Like our Yahoo Sports friends Nick Bromberg and Sam Cooper, who handle the college football version of Winners and Losers adeptly, we want to be careful how we react to one week’s worth of play.
One game never determines any player’s draft stock in its entirety, and certainly not that of the first week of the season. Certain games will always carry more weight, though, and there were a few interesting developments among the prospects who could make up the 2020 NFL draft lot.
Here are some observations from the weekend’s games — with plenty of time to change what direction these players are headed.
Either up or down.
Quarterbacks in new places
Oklahoma’s Jalen Hurts stole the show in the Sooners’ opening-week victory over Houston. Washington’s Jacob Eason completed 27 of 36 passes for 347 yards and four touchdowns in his Huskies debut, a 47-14 rout of Eastern Washington. And despite two costly turnovers in a loss to Wyoming, Missouri QB Kelly Bryant threw for a career-high 423 yards.
None of the three are firmly in the first-round discussion, save for Eason perhaps. But all three showed some strong skills in their debuts at their new schools.
Eason is a popular dart-throw pick in very early mock drafts because he’s a former ballyhooed recruit who started out well at Georgia before getting hurt and replaced by Jake Fromm. People we’ve spoken to chalk that up as bad luck for Eason, who very likely would be doing similar things for the Bulldogs had it worked out more favorably for him.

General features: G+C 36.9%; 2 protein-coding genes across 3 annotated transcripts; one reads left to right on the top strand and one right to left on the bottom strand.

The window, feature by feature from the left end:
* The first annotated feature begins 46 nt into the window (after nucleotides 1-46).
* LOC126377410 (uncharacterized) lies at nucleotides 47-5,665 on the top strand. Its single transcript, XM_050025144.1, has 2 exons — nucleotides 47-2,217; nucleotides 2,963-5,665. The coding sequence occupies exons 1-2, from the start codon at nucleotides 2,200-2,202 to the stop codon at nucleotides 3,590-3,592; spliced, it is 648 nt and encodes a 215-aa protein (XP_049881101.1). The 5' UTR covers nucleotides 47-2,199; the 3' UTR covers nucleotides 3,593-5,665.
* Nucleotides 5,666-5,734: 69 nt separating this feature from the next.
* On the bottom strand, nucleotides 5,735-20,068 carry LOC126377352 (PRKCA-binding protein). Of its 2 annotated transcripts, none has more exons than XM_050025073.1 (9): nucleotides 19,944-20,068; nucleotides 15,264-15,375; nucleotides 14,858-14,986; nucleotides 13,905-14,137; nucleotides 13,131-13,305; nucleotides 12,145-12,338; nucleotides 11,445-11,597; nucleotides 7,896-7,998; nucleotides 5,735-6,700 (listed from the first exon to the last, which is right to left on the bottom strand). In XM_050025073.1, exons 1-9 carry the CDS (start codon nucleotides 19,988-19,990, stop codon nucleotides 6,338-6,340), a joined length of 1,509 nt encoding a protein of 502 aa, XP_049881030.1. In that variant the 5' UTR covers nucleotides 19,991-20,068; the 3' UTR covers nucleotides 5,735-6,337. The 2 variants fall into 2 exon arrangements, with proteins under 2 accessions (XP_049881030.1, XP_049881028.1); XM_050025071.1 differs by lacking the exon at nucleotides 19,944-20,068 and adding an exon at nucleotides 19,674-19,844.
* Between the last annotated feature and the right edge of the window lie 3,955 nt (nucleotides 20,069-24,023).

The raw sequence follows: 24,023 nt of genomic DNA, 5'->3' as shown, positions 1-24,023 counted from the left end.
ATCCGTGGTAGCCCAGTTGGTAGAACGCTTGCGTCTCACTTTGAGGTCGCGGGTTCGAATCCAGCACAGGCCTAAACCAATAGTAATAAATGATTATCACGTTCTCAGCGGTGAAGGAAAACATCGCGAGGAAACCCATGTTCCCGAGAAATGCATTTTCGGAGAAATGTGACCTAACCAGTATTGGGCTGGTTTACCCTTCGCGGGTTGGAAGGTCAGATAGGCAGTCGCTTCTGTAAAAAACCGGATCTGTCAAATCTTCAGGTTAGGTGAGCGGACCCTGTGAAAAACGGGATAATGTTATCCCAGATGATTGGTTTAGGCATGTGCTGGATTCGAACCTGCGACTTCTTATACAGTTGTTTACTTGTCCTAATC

The 6-foot-6, 230-pound Eason has all the traits NFL teams are seeking, and they were all on display Saturday. Some will write off the fact that his big game came against an FCS school, but Eason’s throws certainly passed the eye test. Even with a few misses in the game, the high-level completions were a perfect snapshot of what he can become.
— Steve Palazzolo (@PFF_Steve) September 1, 2019
We can’t wait to see Eason and the Huskies face a very good Cal defense (especially in the secondary) next week as a better barometer of how he’ll fare this season, but you can’t help but be excited about his start.
Hurts will be a fascinating Rorschach test for the draft community this season. It’s fair to say that most of 20 completions (on 23 attempts) were to wide-open targets on a brutal day for the Cougars’ defense. There’s no doubt that the Sooners’ elite offensive talent and a creative, formidable system are huge boosts for Hurts’ production. In fact, one scout who was at the game joked via text that Lincoln Riley might have boosted his NFL stock more than Hurts did.